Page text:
Voting Phase for 2019 Review
We are now in the final stretches of the LessWrong 2019 Review. We’ve spent 2 weeks nominating posts, and a month reviewing them. And today, we begin the final vote!
A recap on the major goals of the Review:
First, it is an experiment in improving the LessWrong community’s longterm feedback and reward cycle.
Second, it is an attempt to build common knowledge about the best ideas we’ve discovered on LessWrong.
Third, after the vote, the LessWrong Team will compile the top posts into a physical book. (We may make some judgment* calls about what to include, but will use the vote as a strong guideline)
Voting starts today (January 12th) and continues through Jan 26th.
Who can vote?
All users registered before 2019 can vote, but the LW curation team will primarily be paying attention to the votes of users with 1000+ karma.
(There will essentially be a “top users’ vote”, and a “people’s vote.” The results of both will be made public, but the longterm-users’ vote will be the main thing influencing the Best of 2019 Book)
Anyone can still write reviews
For all users and lurkers, regardless of karma, the next 2 weeks are your last opportunity to write reviews for any nominated posts in 2019, which can influence how people vote. As you can see below, all reviews are highlighted when a user is voting on a post. (To review a post, go to the post and click “Write A Review” at the top of the post.)
Posts need at least 1 review to appear in the vote. You can still review previously un-reviewed posts to put them on the ballot. (But, people who vote early might not see them)
How do I vote?
To vote, head over to lesswrong.com/reviewVoting.
The vote has a simple first section, and a detailed-yet-optional second section based on quadratic voting.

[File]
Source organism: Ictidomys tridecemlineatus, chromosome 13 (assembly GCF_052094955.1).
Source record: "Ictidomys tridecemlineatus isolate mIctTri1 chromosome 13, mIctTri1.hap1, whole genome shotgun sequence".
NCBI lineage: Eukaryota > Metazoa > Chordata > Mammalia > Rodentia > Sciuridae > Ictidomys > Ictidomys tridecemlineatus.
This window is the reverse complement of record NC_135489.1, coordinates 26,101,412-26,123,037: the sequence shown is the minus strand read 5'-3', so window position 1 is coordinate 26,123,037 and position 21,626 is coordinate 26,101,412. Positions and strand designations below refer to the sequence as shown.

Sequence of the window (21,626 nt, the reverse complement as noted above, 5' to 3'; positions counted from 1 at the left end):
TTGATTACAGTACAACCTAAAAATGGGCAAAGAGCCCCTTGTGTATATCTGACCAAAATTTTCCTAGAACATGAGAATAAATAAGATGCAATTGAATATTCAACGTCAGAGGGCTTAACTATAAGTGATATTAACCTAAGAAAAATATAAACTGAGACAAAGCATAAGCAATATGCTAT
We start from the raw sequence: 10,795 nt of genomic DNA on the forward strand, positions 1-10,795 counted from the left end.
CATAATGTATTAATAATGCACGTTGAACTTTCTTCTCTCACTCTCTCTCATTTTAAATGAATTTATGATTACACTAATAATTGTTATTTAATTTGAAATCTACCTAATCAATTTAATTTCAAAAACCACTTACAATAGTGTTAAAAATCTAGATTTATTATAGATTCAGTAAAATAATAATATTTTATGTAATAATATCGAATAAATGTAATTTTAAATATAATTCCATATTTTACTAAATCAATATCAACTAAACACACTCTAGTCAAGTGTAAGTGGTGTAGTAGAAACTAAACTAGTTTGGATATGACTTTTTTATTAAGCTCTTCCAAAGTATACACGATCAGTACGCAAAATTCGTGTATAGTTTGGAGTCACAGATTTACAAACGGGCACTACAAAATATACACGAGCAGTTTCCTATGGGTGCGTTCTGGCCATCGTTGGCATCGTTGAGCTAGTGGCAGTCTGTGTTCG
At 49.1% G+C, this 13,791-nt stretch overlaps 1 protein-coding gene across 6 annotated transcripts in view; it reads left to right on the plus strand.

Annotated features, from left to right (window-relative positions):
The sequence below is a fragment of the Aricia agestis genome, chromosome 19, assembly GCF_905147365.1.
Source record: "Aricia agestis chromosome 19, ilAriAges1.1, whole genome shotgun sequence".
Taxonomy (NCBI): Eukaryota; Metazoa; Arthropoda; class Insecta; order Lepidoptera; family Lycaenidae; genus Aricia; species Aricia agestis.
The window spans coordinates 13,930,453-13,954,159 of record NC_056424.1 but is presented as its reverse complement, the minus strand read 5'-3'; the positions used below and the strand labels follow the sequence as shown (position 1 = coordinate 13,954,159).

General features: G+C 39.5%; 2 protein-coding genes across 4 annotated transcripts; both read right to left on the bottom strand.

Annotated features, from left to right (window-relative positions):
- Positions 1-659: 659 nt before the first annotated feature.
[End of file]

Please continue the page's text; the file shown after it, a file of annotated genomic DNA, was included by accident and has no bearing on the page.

Sorting Posts Into Buckets
The first part of voting is sorting the nominated posts into buckets.
The five buckets are: No, Neutral, Good, Important, Crucial. Sort the posts however you think is best.
The key part is the relative weighting of different posts. For example, it won’t make a difference to your final vote if you put every post in ‘crucial’ or every post in ‘good’.
Fine-Tuning Your Votes
Once you’re happy with your buckets, you can click ‘Convert to Quadratic’. At this point the system converts your buckets roughly into their quadratic equivalents.
The system will only assign integer numbers of votes, which means that it will likely only allocate around 80-90% of the total votes available to you. If you vote on a smaller number of posts (<10), the automatic system may not use your entire quadratic voting budget.
If you’re happy with how things look, you can just leave at this point, and your votes will be saved (you can come back any time before the vote closes to update them). But if you want to allocate 100% of your available votes, you’ll likely need to do fine-tuning.
There are two key parts of quadratic voting you need to know:
First, you have a limited budget of votes.
Second, votes on a post have increasing marginal cost.
This means that your first vote costs 1 point, your second vote on that post costs 2 points, your third costs 3 points. Your nth vote costs n points.
You have 500 points to spend. You can see how many points you’ve spent at the top of the posts.
The system will automatically weight the buckets differently. For example, I just did this, and I got the following weightings:
Good: 2 votes.
Important: 4 votes.
Crucial: 9 votes.
Neutral: 0 votes.
No: −4 votes.
(Note that negative votes cost the same as positive votes. The first negative vote costs 1 point, the second negative vote costs 2 points, etc.)
You’ll see your score at the top of the page. (When I arrived on the fine-tuning page, the system had spent about 416 points, which meant I had a significant number of votes left to buy.)
Once you’re happy with the balance, just close the page; your votes will be saved.
You can return to this page anytime until voting is over, to reconfigure your weights.
Quick Note Buttons
This year, in addition to full reviews, we’re providing these “quick note” buttons.
For each post, click any of these buttons if it describes your opinion of the post. These will be aggregated to get a sense of people’s qualitative opinion on the post.
That’s it! Go forth and vote, and let us know if you have any questions, bug-fixes, or suggestions for next year!
* The LW Team reserves the right to make judgment calls about what actually goes in the book. Last year, we left off a couple posts that were too long, and included brief notes about a few lower-ranked posts that we felt were important. But, overall we’ll be taking the vote as a strong indicator of what the LessWrong community thought was important.